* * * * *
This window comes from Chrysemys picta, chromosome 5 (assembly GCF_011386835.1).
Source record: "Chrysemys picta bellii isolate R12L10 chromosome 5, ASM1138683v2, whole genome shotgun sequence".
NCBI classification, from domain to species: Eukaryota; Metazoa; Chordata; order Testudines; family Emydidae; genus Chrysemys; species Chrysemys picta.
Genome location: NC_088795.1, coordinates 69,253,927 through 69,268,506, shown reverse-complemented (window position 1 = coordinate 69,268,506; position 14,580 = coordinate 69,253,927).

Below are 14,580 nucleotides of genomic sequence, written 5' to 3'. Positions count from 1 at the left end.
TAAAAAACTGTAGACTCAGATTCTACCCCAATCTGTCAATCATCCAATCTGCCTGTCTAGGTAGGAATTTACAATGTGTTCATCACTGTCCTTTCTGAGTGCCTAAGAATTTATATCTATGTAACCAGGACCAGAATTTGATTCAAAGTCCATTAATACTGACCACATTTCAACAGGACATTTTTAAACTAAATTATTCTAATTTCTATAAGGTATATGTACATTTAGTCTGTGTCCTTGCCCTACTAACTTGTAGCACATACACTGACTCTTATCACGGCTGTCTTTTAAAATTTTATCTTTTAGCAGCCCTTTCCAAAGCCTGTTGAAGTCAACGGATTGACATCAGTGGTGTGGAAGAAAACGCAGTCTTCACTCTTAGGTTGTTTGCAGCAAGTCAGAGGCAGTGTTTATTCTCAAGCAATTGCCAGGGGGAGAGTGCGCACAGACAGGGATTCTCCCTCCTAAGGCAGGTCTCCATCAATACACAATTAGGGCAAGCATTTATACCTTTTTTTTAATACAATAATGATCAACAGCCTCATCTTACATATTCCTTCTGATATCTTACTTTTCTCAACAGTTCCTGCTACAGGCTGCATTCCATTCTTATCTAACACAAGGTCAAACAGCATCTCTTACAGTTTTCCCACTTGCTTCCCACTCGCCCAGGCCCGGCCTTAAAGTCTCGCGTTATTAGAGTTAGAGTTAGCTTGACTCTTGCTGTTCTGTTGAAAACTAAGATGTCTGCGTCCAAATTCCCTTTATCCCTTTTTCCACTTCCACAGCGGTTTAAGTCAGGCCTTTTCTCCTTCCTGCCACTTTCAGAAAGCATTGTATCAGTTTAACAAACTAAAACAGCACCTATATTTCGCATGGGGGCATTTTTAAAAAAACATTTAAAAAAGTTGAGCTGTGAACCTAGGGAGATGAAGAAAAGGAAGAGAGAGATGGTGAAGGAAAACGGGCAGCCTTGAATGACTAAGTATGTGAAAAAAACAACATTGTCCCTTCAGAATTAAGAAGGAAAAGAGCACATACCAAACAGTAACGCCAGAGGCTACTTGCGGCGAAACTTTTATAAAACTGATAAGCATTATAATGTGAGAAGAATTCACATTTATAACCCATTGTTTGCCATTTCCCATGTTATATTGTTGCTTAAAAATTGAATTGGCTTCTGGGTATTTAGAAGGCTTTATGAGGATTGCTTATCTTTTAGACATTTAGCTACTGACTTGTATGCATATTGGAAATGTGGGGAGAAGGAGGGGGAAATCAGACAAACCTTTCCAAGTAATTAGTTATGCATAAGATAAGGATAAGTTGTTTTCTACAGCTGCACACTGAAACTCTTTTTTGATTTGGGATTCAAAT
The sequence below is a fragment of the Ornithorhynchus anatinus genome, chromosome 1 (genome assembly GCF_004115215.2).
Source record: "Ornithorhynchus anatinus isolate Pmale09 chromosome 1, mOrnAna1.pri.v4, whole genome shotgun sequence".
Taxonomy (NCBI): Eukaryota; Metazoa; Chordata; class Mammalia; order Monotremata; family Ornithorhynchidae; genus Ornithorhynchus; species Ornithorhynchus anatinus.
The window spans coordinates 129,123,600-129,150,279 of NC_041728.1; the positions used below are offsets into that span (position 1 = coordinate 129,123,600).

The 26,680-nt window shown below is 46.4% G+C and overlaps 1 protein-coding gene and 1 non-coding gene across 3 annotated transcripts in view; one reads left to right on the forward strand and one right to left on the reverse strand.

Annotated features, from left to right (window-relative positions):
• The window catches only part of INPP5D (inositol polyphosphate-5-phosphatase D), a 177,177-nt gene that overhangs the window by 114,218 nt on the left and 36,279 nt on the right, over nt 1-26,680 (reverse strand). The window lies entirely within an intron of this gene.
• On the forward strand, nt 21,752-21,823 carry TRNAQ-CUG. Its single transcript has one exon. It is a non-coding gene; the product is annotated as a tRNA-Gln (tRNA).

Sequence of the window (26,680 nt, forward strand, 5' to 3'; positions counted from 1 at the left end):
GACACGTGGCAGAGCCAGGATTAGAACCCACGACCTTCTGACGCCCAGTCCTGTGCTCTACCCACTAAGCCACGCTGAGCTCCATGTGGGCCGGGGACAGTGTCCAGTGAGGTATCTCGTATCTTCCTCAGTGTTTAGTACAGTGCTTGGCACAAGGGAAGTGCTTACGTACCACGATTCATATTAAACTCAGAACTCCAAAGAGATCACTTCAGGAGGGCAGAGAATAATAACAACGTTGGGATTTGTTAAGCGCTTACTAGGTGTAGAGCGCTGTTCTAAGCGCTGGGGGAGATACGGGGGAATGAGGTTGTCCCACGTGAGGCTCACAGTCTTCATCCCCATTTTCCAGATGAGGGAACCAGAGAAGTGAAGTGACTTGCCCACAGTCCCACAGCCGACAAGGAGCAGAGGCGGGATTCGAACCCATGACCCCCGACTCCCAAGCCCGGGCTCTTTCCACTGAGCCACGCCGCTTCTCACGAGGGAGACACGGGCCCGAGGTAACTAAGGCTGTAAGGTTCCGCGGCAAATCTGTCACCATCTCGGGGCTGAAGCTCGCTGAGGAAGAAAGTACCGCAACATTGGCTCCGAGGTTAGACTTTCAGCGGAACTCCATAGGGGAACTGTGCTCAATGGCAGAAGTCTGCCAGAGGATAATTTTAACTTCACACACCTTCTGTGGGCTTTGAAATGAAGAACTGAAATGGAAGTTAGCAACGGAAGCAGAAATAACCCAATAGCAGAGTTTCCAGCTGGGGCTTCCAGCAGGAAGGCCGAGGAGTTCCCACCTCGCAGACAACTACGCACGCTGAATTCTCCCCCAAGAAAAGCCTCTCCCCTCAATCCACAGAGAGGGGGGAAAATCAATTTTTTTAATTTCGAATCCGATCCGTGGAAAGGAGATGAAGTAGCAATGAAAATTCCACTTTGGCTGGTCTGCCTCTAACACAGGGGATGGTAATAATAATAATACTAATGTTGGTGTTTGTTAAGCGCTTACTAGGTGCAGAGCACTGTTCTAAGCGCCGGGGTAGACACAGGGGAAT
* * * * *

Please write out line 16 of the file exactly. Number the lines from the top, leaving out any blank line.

GACACGTGGCAGAGCCAGGATTAGAACCCACGACCTTCTGACGCCCAGTCCTGTGCTCTACCCACTAAGCCACGCTGAGCTCCATGTGGGCCGGGGACAGTGTCCAGTGAGGTATCTCGTATCTTCCTCAGTGTTTAGTACAGTGCTTGGCACAAGGGAAGTGCTTACGTACCACGATTCATATTAAACTCAGAACTCCAAAGAGATCACTTCAGGAGGGCAGAGAATAATAACAACGTTGGGATTTGTTAAGCGCTTACTAGGTGTAGAGCGCTGTTCTAAGCGCTGGGGGAGATACGGGGGAATGAGGTTGTCCCACGTGAGGCTCACAGTCTTCATCCCCATTTTCCAGATGAGGGAACCAGAGAAGTGAAGTGACTTGCCCACAGTCCCACAGCCGACAAGGAGCAGAGGCGGGATTCGAACCCATGACCCCCGACTCCCAAGCCCGGGCTCTTTCCACTGAGCCACGCCGCTTCTCACGAGGGAGACACGGGCCCGAGGTAACTAAGGCTGTAAGGTTCCGCGGCAAATCTGTCACCATCTCGGGGCTGAAGCTCGCTGAGGAAGAAAGTACCGCAACATTGGCTCCGAGGTTAGACTTTCAGCGGAACTCCATAGGGGAACTGTGCTCAATGGCAGAAGTCTGCCAGAGGATAATTTTAACTTCACACACCTTCTGTGGGCTTTGAAATGAAGAACTGAAATGGAAGTTAGCAACGGAAGCAGAAATAACCCAATAGCAGAGTTTCCAGCTGGGGCTTCCAGCAGGAAGGCCGAGGAGTTCCCACCTCGCAGACAACTACGCACGCTGAATTCTCCCCCAAGAAAAGCCTCTCCCCTCAATCCACAGAGAGGGGGGAAAATCAATTTTTTTAATTTCGAATCCGATCCGTGGAAAGGAGATGAAGTAGCAATGAAAATTCCACTTTGGCTGGTCTGCCTCTAACACAGGGGATGGTAATAATAATAATACTAATGTTGGTGTTTGTTAAGCGCTTACTAGGTGCAGAGCACTGTTCTAAGCGCCGGGGTAGACACAGGGGAAT